FIG. 5 illustrates steam nozzle 70 and an exemplary dish washing machine rack 500. The rack 500 is, as shown, configured to receive dishes 530 so that the dishes 530 are positioned adjacent to the steam nozzle 70. The rack 500 is further configured to receive dishes 530 such that they are orientated perpendicular to the direction of the steam spray. When the dishes 530 are arranged in rack 500, perpendicular to the direction of the steam spray, as shown, the steam flow may be inhibited by dish 531, which is immediately adjacent to the steam nozzle 70. As a result, the steam may be redirected, for example, by dish 531 as illustrated by the arrows in FIG. 5. Consequently, the steam may not be evenly distributed to all of the dishes. Furthermore, the various advantages associated with steam may not be completely achieved, and the efficiency of the dish washing machine is decreased. Consequently, it is more preferable that the dish washing rack be constructed in such a way that the dishes are oriented more effectively relative to the direction of the steam spray, as described below.

FIG. 6 illustrates steam nozzle 70 and a rack 600 according to an exemplary embodiment of the present invention. As shown, rack 600 is constructed such that the dishes 630 are oriented in rack 600 parallel to or substantially parallel to the direction of the steam flow. This arrangement allows the steam sprayed from steam nozzle 70 to be more evenly directed onto all of the dishes 630, without substantial redirection of the steam as illustrated in the arrangement of FIG. 5. In contrast to the arrangement illustrated in FIG. 5, no one dish impedes the steam from reaching the other dishes. Therefore, a dish washing machine employing steam and a rack 600, as illustrated in the exemplary embodiment of FIG. 6, maximizes the effectiveness of the steam and the efficiency of the dish washing machine in general.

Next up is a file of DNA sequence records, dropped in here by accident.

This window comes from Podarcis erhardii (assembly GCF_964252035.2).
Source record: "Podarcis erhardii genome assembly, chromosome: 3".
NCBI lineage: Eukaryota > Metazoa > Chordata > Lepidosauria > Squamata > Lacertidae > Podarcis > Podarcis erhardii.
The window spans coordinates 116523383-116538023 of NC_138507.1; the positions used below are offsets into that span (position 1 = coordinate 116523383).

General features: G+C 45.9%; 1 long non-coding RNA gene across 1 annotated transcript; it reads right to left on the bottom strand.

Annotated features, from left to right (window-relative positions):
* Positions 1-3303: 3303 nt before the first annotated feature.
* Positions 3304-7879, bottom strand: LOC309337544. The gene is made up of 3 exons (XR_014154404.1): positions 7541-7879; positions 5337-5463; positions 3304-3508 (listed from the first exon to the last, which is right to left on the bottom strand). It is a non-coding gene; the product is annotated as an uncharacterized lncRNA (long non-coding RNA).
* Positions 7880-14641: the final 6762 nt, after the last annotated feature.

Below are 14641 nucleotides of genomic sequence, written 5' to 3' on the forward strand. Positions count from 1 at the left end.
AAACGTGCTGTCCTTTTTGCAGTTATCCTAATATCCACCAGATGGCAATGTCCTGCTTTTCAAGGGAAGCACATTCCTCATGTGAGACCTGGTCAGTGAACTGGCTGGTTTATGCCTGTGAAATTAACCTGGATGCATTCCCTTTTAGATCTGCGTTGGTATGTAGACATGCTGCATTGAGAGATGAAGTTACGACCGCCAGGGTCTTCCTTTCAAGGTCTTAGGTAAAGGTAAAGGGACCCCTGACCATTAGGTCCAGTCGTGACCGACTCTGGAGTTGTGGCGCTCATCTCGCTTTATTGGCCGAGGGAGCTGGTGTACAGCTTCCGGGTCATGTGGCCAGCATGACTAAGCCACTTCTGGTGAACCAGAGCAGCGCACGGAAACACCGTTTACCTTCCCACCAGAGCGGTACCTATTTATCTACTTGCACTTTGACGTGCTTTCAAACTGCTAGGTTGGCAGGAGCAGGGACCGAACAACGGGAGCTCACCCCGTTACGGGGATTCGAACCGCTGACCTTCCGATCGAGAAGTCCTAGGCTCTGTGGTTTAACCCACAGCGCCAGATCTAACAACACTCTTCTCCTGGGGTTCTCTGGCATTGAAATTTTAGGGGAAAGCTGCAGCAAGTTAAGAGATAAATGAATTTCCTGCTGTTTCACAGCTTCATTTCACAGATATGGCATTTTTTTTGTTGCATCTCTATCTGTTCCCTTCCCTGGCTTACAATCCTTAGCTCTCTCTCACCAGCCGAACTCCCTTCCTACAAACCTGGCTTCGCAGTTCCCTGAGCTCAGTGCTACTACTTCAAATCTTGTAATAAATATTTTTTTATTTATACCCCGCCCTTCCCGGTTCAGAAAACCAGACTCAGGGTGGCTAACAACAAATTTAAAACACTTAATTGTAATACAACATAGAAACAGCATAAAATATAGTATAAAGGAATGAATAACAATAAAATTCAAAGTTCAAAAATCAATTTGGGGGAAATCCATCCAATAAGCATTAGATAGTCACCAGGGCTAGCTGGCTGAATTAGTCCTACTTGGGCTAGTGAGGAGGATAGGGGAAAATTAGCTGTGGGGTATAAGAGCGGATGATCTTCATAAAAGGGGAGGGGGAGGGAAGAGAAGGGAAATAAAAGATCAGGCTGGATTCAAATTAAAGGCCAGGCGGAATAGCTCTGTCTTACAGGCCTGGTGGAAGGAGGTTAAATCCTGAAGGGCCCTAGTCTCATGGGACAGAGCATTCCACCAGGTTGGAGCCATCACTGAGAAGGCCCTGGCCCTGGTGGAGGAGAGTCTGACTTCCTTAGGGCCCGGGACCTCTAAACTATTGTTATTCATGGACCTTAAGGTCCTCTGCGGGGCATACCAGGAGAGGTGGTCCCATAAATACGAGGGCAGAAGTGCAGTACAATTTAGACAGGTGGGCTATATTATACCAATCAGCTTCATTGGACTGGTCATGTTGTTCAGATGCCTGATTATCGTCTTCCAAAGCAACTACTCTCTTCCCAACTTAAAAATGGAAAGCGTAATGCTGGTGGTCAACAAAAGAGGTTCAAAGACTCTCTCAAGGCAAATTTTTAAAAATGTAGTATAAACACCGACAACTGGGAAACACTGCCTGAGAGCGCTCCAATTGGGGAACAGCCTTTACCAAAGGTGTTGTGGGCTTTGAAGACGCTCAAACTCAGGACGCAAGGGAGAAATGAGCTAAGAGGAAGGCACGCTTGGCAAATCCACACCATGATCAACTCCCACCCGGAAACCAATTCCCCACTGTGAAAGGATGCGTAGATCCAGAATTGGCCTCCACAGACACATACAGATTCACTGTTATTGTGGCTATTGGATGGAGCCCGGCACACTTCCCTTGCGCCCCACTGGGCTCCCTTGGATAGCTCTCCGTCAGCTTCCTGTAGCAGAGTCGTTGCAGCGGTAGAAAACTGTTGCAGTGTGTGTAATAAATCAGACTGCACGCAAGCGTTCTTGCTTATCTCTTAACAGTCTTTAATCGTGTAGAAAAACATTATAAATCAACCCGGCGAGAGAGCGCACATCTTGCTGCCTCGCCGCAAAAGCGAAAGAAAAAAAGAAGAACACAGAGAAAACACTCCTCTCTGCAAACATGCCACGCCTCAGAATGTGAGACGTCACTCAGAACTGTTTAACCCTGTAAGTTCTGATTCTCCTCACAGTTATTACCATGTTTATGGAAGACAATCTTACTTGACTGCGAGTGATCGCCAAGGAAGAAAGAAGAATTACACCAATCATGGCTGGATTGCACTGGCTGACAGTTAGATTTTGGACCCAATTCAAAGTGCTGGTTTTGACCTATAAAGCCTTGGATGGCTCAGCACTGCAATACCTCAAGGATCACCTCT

When the steam nozzle 70 is mounted on the side of the tub 20, such that the steam is generally directed in a side to-side direction, the rack 600 may be constructed so that each of the dishes 630 are orientated side-to-side, parallel to or substantially parallel to the direction of the steam spray. If, however, the steam nozzle 70 is mounted on the rear of the tub 20, or on the door 2, such that the steam nozzle 70 sprays steam in a back-to-front or front-to-back direction, the rack 600 may be constructed so that each of the dishes 630 are likewise oriented front-to-back, parallel with each other and parallel to or substantially parallel to the direction of the steam spray.

It should be noted that mounting one or more steam nozzles on the top of the tub 20 facing downward, or mounted to the bottom of the tub 20 facing upward, is within the scope of the present invention. In either case, the rack or racks, according to exemplary embodiments of the present invention, will be constructed such that the dishes are positioned in close proximity to the steam nozzle or nozzles and oriented parallel to the direction of the steam spray.

FIG. 7 illustrates a rack 700 according to another exemplary embodiment of the present invention. The rack 700, according to this exemplary embodiment, is constructed such that dishes 730 are arranged radially or in a substantially radial orientation with respect to the steam nozzle 70. Because the steam exiting the steam nozzle 70 may spread out in a radial or fan-like pattern, the dishes 730 in this exemplary embodiment are likewise oriented in rack 700 in a radial, or fan-like arrangement relative to the steam nozzle 70. Again, this helps to ensure that the steam is, once again, evenly directed toward all of the dishes 730 and, therefore, that the dish washing machine will effectively employ steam to wash the dishes.